Credit card reconciliation – everything you need to know

Ross McGee
Ross McGee

Credit card reconciliation is an important part of the overall reconciliation process for financial teams of every company type and size. In fact, with the number of credit card transactions continuing to rise year-on-year, its importance is only increasing. 

Considering, too, that credit card statement reconciliation must also be managed for internal expenses as well as customer transactions, it’s absolutely paramount that this process is one that can be done thoroughly and accurately throughout the year.

So what is it, what problems relate to it, and how can it be completed efficiently?

What is credit card reconciliation?

Like all forms of financial reconciliation, credit card reconciliation refers to the process of cross-referencing transactions. In this case, credit card statements against a company’s internal ledger. This enables financial teams to keep clean books, providing a solid foundation for a productive financial team – and ensuring legal compliance. 

Why is credit card reconciliation important?

As a finance team, when you’re already overstretched and burdened by heavy workloads it can be all too tempting to opt out of reconciling the high number of credit-based transactions that come through (both from customers, and internally from credit card-based expenses). Unfortunately, this is not a sensible option as it can lead to a variety of adverse outcomes. 

When left unreconciled, you might find that internal spending spirals out of control as you can’t keep proper tabs on your credit card expenses. You will also be left vulnerable to inaccurate reporting, potential headaches around exception investigation, and even fraud. 

This is why it’s essential that all credit card transactions are properly and regularly reconciled. Timely credit card reconciliation keeps you and auditors confident that you have everything managed and you’re fully compliant with the financial standards you’re legally obligated to adhere to. 

How to reconcile company expenses on credit cards

Today, many organisations use a company credit card for expenses of all kinds. This form of payment allows companies to have flexibility with funds to pay for both necessities and revenue-generating activities, from employee travel expenses to advertising costs.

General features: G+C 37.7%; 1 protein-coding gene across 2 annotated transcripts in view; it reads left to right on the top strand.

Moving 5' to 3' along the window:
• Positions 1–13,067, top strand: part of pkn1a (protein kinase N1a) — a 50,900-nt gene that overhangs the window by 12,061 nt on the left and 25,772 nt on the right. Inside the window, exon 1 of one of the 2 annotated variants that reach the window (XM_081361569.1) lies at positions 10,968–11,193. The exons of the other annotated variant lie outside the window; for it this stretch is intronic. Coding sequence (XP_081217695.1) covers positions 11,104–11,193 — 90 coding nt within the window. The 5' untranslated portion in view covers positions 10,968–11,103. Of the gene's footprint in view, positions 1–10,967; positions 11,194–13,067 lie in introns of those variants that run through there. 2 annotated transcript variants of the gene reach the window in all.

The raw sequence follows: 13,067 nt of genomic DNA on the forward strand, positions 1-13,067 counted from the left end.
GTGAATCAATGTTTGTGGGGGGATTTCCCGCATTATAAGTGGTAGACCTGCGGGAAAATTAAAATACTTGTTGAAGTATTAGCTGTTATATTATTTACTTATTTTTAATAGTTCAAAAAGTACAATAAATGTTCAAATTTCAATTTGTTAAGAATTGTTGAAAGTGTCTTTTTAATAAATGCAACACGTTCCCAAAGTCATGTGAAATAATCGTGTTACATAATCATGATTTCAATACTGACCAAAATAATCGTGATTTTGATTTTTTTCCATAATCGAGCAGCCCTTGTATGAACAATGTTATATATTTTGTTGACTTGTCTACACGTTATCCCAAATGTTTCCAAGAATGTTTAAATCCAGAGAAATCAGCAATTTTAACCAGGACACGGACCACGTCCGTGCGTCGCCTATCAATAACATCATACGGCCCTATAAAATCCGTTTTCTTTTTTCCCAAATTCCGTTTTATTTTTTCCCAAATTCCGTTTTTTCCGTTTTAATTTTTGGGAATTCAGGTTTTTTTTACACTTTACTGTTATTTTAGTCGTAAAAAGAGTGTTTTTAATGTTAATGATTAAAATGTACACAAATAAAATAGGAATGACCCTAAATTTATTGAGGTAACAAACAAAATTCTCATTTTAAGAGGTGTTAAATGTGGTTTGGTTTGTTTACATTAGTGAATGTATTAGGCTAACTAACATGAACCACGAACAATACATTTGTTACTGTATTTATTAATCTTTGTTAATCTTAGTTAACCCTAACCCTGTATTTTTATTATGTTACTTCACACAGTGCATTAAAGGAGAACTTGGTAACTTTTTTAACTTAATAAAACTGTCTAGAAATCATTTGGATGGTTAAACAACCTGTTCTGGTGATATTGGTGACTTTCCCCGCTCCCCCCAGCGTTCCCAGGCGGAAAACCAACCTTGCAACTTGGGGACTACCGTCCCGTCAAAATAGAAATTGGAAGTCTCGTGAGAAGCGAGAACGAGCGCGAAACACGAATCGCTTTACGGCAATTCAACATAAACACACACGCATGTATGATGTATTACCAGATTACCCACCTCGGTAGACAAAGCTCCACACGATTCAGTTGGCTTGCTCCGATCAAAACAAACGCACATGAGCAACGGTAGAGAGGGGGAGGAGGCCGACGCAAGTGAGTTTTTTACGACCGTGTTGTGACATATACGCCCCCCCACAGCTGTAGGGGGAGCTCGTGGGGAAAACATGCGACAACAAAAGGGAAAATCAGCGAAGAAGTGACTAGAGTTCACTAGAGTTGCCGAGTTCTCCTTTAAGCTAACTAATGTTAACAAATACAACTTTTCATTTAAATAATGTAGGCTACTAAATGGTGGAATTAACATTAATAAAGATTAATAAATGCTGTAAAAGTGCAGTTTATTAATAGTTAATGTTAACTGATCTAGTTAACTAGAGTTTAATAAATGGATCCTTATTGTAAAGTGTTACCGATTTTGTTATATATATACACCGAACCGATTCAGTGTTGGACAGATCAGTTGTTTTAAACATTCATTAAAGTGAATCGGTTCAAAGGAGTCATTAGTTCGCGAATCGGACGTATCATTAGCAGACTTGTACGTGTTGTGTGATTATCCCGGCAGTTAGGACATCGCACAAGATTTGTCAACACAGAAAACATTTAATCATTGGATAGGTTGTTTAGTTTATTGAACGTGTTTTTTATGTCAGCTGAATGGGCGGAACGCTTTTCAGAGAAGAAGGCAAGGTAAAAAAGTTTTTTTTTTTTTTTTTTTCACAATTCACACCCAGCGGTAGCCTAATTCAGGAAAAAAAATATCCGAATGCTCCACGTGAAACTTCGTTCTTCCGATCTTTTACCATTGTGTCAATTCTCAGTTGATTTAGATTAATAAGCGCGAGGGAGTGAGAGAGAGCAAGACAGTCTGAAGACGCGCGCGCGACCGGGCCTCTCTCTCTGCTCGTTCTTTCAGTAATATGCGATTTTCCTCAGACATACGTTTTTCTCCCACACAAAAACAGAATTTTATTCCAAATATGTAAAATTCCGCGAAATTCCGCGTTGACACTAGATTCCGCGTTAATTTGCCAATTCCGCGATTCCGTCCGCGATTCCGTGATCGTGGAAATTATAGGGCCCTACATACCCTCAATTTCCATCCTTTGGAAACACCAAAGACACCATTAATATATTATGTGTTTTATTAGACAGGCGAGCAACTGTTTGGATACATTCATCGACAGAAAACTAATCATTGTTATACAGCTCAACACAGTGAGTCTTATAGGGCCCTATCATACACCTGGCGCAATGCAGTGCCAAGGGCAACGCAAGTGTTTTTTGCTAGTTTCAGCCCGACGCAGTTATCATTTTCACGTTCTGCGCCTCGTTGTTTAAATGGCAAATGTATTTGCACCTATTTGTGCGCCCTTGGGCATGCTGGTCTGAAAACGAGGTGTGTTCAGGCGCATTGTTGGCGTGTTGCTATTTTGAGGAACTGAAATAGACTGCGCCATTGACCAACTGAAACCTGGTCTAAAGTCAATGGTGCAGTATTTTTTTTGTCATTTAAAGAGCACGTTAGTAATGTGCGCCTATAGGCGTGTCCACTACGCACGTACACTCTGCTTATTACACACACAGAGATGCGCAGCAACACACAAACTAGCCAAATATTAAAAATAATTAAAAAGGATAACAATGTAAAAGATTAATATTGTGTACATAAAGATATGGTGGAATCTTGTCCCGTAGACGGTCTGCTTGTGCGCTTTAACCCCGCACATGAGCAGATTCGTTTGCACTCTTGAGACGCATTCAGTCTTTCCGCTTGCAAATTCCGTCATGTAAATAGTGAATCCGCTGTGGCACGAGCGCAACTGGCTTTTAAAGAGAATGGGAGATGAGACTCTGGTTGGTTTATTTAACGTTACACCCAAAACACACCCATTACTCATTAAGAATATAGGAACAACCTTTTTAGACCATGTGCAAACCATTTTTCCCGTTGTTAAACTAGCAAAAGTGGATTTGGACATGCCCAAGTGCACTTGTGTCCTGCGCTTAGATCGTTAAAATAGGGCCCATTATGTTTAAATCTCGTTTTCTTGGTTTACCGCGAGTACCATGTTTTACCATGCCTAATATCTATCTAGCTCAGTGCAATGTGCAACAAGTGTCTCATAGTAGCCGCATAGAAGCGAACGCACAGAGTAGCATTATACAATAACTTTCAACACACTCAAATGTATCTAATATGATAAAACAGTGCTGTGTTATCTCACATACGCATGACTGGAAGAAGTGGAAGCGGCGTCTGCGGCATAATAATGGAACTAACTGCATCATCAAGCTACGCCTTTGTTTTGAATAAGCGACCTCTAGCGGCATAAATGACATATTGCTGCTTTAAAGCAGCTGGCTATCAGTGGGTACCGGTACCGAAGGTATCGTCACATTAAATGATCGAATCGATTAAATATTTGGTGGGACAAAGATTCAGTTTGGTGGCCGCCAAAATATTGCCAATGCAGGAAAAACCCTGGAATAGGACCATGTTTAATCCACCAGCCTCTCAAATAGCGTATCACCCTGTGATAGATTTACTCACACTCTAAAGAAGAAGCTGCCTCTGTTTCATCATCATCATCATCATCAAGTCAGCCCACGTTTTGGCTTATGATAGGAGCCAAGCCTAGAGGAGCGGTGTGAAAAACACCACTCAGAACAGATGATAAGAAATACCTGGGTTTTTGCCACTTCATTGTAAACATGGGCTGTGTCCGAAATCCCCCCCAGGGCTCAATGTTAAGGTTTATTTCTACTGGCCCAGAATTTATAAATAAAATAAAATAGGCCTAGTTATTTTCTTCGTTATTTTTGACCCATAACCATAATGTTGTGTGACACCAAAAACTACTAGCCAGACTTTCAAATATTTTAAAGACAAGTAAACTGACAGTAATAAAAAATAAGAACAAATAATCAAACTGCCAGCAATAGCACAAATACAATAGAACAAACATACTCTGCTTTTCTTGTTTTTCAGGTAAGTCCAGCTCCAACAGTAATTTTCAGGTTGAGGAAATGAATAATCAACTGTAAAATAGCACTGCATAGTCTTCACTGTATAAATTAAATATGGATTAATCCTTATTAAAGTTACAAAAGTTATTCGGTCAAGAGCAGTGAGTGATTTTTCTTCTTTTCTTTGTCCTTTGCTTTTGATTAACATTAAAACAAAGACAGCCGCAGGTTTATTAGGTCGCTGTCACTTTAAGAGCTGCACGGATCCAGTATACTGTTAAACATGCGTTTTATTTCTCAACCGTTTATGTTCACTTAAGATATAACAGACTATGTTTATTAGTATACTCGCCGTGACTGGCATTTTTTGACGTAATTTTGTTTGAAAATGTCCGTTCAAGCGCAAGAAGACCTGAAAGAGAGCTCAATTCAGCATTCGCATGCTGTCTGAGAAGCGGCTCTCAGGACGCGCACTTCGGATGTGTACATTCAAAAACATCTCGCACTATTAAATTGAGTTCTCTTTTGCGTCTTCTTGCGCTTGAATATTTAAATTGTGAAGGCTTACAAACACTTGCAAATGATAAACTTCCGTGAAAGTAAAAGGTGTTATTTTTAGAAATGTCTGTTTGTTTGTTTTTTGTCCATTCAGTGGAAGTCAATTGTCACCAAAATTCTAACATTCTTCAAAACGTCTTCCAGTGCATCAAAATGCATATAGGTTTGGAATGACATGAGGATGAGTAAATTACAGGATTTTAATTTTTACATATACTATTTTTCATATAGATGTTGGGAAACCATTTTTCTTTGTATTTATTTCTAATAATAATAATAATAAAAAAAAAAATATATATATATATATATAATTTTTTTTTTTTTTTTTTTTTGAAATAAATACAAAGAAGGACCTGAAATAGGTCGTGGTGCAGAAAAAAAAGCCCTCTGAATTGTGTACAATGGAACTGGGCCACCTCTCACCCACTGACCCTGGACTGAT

When it comes to credit card statement reconciliation, there will therefore often be a whole range of transactions featured on a credit card statement that need to be checked against a company’s own accounting books. Although these expenses will be recorded in a variety of forms - invoices, receipts, etc. - they should still all be stored on a company’s financial system.

These two streams of transactions – from the credit card statement and the company’s internal ledger – can then be compared in the manner of a standard reconciliation to complete credit card statement reconciliation.

How to reconcile customer purchases by credit cards

Of course, it is in the nature of credit card transactions that customers are technically spending money that is not theirs – instead,  they are using “credit” that is loaned to them by the credit card company, which they can then pay back within a certain time frame to avoid interest costs. 

Because of this setup, some might mistakenly believe that there is a delay in the payment from the customer actually coming through, but this is not the case. In most instances, funds from credit card transactions are still transferred promptly from processors such as WorldPay. This means that credit card merchant services can still be reconciled as normal with internal records without needing to allow for any time for potential processing delays.

Common credit card reconciliation problems

Inevitably, credit card reconciliation can present a number of challenges and issues. Here are a few of the most common problems faced: 

Shared company credit cards

It is not practical for companies to hand out credit cards to every single employee who might at some point need one. This is why many organisations will have one or more shared credit cards that are used by multiple people within the company. The problem with this, is that it can make it tricky for financial teams to know who to chase when receipts are missing, having a knock-on effect on completing reconciliation considering that a crucial piece of intel remains missing.

Lost receipts